‘And you will have, to be honest, a very, very beautiful harmony. You have, well, you have some cases like Arizona going back to 1864 or something like that. And a judge has ruled, but that will be changed by the government. They’re going to change that. I tend to disagree.”

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At the time of Trump’s comments, the vice president, Kamala Harris, was speaking in Arizona, hammering home Democratic attacks on Republican threats to reproductive rights. Her main message: Trump is to blame.

“And just a few minutes ago, Donald Trump, standing next to Speaker Johnson, just said that state gathering is, quote: ‘working as it shouldHarris said. “And no matter how much damage he has already done, a second Trump term would be even worse.”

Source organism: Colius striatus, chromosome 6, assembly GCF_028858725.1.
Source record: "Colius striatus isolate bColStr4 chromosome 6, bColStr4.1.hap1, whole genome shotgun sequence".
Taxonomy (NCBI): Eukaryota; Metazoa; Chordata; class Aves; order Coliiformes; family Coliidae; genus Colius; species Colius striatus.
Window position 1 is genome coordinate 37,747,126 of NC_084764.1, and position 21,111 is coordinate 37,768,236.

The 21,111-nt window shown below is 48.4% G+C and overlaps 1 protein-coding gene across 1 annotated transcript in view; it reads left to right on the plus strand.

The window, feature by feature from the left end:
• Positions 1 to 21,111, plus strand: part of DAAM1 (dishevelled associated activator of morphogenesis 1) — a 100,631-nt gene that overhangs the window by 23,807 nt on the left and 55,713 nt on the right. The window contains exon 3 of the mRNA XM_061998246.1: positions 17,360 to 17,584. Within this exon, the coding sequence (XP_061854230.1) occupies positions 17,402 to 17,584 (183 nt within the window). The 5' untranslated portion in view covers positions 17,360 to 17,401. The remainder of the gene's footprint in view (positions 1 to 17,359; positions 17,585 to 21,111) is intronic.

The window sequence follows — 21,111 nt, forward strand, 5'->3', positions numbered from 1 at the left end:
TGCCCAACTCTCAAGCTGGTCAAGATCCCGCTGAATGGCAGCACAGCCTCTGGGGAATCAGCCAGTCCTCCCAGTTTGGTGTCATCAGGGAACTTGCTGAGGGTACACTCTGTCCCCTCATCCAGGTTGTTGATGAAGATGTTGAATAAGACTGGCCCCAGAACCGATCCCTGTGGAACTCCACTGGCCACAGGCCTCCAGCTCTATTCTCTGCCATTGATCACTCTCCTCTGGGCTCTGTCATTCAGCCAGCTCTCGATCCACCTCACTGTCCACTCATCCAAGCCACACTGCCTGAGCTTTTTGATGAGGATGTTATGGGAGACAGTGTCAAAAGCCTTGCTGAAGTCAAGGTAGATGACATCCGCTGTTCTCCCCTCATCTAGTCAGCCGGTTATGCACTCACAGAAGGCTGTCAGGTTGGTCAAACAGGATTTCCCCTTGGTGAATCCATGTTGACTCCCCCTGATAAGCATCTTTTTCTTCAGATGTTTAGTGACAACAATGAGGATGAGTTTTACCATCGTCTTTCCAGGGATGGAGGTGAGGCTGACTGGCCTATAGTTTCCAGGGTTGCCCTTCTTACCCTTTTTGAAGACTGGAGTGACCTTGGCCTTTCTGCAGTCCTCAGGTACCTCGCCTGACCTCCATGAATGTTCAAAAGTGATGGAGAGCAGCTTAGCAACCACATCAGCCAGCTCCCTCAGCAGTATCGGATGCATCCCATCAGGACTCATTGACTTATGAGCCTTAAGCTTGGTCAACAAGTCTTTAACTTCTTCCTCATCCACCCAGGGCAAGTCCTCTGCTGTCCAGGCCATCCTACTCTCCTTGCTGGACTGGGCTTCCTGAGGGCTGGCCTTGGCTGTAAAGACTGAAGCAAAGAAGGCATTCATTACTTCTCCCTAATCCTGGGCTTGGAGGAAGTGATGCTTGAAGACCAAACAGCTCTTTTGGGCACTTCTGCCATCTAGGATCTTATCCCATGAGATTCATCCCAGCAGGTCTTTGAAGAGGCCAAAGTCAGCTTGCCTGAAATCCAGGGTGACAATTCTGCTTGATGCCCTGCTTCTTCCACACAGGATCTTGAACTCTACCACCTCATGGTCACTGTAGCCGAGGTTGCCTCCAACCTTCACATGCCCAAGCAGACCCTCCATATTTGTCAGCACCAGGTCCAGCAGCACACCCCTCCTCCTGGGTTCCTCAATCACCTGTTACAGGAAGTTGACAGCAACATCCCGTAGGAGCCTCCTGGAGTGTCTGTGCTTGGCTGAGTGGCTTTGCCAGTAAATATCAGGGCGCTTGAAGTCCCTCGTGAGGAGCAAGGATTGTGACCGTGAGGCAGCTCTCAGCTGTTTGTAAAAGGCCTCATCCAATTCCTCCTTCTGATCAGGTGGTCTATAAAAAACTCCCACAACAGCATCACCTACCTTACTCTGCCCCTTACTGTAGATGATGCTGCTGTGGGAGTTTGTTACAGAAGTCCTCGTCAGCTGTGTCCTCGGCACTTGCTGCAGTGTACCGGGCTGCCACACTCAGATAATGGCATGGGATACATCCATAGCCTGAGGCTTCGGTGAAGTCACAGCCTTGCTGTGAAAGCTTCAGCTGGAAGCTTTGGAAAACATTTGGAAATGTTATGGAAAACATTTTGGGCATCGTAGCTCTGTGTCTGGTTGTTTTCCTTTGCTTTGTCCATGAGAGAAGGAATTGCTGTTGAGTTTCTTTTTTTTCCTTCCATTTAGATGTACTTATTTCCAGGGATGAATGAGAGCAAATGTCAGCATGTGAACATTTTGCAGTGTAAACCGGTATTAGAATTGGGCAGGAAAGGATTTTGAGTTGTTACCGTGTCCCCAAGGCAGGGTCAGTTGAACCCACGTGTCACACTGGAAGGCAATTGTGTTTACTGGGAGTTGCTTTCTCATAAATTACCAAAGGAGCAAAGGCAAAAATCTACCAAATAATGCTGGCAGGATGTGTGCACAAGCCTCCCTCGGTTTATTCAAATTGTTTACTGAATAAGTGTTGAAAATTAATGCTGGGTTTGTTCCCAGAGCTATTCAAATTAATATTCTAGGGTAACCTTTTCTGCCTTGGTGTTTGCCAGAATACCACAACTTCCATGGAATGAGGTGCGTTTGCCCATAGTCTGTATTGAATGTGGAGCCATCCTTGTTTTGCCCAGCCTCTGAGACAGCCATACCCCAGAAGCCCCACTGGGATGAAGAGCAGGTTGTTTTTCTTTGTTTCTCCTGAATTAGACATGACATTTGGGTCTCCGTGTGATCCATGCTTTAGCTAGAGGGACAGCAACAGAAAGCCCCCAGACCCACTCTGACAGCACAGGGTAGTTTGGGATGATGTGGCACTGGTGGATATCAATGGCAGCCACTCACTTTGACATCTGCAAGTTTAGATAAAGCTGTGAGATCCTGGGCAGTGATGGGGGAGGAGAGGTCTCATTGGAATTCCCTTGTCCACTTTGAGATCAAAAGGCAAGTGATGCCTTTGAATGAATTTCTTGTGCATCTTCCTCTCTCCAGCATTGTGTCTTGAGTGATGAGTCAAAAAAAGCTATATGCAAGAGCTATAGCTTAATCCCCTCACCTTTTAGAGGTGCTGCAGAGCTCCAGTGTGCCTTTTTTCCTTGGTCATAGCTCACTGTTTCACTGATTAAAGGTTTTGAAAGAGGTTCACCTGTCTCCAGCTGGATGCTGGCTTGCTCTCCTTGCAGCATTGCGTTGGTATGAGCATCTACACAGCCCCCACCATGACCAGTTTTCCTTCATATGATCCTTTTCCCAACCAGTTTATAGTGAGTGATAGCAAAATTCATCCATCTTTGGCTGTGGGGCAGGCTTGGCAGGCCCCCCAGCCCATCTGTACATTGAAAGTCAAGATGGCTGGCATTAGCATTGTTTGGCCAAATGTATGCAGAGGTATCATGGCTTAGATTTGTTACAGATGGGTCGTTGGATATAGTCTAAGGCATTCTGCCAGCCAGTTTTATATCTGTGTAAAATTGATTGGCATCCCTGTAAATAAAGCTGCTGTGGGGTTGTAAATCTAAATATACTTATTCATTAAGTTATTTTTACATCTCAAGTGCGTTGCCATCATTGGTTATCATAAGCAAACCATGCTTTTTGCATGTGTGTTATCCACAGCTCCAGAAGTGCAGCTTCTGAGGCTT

Trump and Johnson appeared together at a time of great legal peril for the former president and great political peril for the Speaker of the House of Representatives, ensuring their intended message – a perceived need to focus on the canard of “election integrity” seemed to be drowned out.

On Monday, Trump will stand trial in New York for 34 of 88 pending criminal charges. The first-ever criminal trial of a former president involves hush-money payments to an adult film star who claimed an affair.

In Washington, Johnson must control Congress with a slim majority, under pressure from a restive Republican House caucus dominated by the pro-Trump right. Georgia extremist Marjorie Taylor Greene has filed a motion to remove him.

Opening the press conference at his home in Mar-a-Lago, Trump showed off his signature rhetoric on immigration, which has become increasingly inhumane and cruel.